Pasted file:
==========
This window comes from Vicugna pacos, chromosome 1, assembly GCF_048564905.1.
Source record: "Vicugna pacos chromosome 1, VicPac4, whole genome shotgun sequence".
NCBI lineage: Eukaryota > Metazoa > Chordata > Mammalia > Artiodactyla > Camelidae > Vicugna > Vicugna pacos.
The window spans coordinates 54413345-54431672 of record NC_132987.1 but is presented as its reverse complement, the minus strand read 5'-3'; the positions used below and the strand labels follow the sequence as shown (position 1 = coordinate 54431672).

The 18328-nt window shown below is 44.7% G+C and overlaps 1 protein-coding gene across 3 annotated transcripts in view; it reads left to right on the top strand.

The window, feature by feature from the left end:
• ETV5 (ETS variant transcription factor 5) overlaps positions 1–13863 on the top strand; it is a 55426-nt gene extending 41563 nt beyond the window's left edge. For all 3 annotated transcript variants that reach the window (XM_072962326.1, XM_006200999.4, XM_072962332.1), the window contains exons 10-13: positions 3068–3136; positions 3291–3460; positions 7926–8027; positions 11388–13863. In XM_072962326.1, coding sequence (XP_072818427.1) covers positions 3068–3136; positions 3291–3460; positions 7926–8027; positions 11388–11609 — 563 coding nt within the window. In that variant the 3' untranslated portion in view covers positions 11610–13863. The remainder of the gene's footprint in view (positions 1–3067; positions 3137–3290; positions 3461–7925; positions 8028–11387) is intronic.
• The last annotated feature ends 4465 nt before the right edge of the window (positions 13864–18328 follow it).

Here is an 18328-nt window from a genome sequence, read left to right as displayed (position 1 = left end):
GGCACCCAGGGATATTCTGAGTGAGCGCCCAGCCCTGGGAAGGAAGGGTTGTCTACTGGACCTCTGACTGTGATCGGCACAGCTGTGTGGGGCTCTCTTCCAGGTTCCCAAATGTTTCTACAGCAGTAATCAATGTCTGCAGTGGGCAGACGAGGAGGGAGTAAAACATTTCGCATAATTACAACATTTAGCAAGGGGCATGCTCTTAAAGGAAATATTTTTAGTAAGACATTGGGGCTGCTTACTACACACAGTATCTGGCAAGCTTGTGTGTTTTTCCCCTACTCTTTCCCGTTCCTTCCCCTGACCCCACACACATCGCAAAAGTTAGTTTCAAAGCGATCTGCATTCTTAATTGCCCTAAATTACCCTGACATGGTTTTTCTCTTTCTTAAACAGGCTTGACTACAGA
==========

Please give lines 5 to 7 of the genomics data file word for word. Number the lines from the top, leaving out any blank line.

The 18328-nt window shown below is 44.7% G+C and overlaps 1 protein-coding gene across 3 annotated transcripts in view; it reads left to right on the top strand.

The window, feature by feature from the left end:
• ETV5 (ETS variant transcription factor 5) overlaps positions 1–13863 on the top strand; it is a 55426-nt gene extending 41563 nt beyond the window's left edge. For all 3 annotated transcript variants that reach the window (XM_072962326.1, XM_006200999.4, XM_072962332.1), the window contains exons 10-13: positions 3068–3136; positions 3291–3460; positions 7926–8027; positions 11388–13863. In XM_072962326.1, coding sequence (XP_072818427.1) covers positions 3068–3136; positions 3291–3460; positions 7926–8027; positions 11388–11609 — 563 coding nt within the window. In that variant the 3' untranslated portion in view covers positions 11610–13863. The remainder of the gene's footprint in view (positions 1–3067; positions 3137–3290; positions 3461–7925; positions 8028–11387) is intronic.